Presented with a classic of literature and wanting to avoid predictability as far as period dramas are concerned, Wright’s main conceit has been to reconceptualise the whole thing in a deeply theatrical manner, literally. He treats the story as a piece of theatre, sometimes being played out in front of an audience, sometimes as backstage drama, but always with a defined fluidity and through-line. This exceedingly stylised and highly choreographed approach has a huge cinematic sweep which I adored, but it does soon calm down into something more measured and at key moments, it opens out with some breath-taking transformations. Continue reading “Film Review: Anna Karenina”
“Do not rejoice in his defeat”
Despite feeling like I live in a theatre at time, my experience of Brecht has actually been very limited. When I first saw Mother Courage at the National, I hadn’t got a clue what was going on and it was a rather disconcerting experience all told. My subsequent discovery that all the shenanigans were an integral part of the show left me a little nonplussed, but since then I haven’t had the opportunity to revisit his work, or maybe I just haven’t been looking hard enough… Even when The Resistible Rise of Arturo Ui was first announced as part of Chichester’s 50th anniversary season, I can’t say the thought filled me with much anticipation.
But the cast was attractive, led by Henry Goodman, and crucially, the word of mouth from trusted souls was excellent and so I booked myself in on a day when those lovely £5 train tickets were available. And I really enjoyed myself, having one of those great experiences where a complete lack of pre-knowledge about the show really paid off to just fascinating effect. Brecht wrote the play in 1941, a story about a small-time Chicago gangster whose violent seizure and control of the cauliflower trade (I know but bear with) saw him ascend to fearsome heights, but the playwright’s true intentions are revealed through the parallels, which are soon crystal clear, with the rise to power of one Adolf Hitler. Continue reading “Review: The Resistible Rise of Arturo Ui, Minerva”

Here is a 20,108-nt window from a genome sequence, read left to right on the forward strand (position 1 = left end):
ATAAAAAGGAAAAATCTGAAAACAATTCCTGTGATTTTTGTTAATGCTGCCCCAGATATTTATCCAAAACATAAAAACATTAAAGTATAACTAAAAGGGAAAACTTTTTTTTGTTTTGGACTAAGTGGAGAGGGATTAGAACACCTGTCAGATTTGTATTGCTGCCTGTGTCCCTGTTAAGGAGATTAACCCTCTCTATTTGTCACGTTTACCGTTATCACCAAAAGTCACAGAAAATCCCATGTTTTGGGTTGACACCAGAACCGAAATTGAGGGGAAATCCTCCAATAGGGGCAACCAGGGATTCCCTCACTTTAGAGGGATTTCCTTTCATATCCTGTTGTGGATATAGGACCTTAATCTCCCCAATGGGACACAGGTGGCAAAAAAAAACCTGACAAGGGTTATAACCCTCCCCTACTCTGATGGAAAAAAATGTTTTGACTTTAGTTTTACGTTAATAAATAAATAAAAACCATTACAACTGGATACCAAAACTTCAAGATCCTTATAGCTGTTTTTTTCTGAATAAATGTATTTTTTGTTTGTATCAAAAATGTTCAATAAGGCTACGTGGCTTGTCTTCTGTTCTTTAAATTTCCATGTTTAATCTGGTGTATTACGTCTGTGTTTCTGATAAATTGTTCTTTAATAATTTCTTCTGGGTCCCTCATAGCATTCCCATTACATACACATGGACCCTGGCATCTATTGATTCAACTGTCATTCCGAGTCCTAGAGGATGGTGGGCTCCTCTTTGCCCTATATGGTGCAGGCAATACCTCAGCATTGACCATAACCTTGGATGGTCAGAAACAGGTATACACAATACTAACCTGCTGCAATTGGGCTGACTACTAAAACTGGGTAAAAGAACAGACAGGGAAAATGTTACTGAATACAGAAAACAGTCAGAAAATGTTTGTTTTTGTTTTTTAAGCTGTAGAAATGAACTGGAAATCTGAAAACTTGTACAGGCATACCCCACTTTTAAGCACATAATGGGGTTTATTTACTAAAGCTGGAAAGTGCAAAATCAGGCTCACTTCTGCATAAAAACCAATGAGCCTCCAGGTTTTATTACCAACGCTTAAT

“Imagination without skill gives us modern art”
Home to the long-running The 39 Steps (which I still haven’t quite gotten round to seeing yet), the Criterion Theatre has been expanding its programming both with late-evening and afternoon events. This Tuesday afternoon saw a performance of Tom Stoppard’s radio play Artist Descending A Staircase by such an attractive cast that it was impossible to resist. The play was performed in front of us to a microphone, although I couldn’t quite figure out whether this was being recorded for real or not, and sound effects created onstage so it was just like watching a radio play being recorded rather than something being acted out and was most amusing with it – not least because we got to see the actors in their civvies and see what their fashion sense is like!
But to the play itself: we open with a scratchy recording of undetermined sounds and soon find ourselves in an attic studio shared by three elderly avant-garde artists with two of them standing over the body of the third at the bottom of the staircase. Beauchamp is the one who made the recording as his art centres on the sounds of everyday life and as he and his colleague Martello hear their dead friend Donner acknowledge the presence of something just before his fall, they each point the finger of suspicion at the other. Continue reading “Review: Artist Descending A Staircase, Criterion”
“Thou art all deformed”
The programme for the Southwark Playhouse’s latest main house production, The Changeling by Thomas Middleton and William Rowley, starts off with an honest explanation of the difficulties in staging such a dialogue-heavy work so full of asides and freely admits it is taking a risk in the approach they have adopted, which is to use voiceovers. Such candour is perhaps bravely admirable but in this case, it is a risk that does not pay off as The Production Works’ reimagining of the classic sadly falls short in a number of areas.
Beatrice-Joanna is engaged to Alonzo, hotly in love with Alsemero and stalked by her disfigured servant De Flores and such is the strength of her burning desire and the desire she provokes in others that in order to pursue the second she engages the third to get rid of the first. This production focuses on this twisted love triangle and completely does away with the comic subplot, thus bringing in the show at an interval-less 90 minutes but making the tone of the play unremittingly dark. Continue reading “Review: The Changeling, Southwark Playhouse”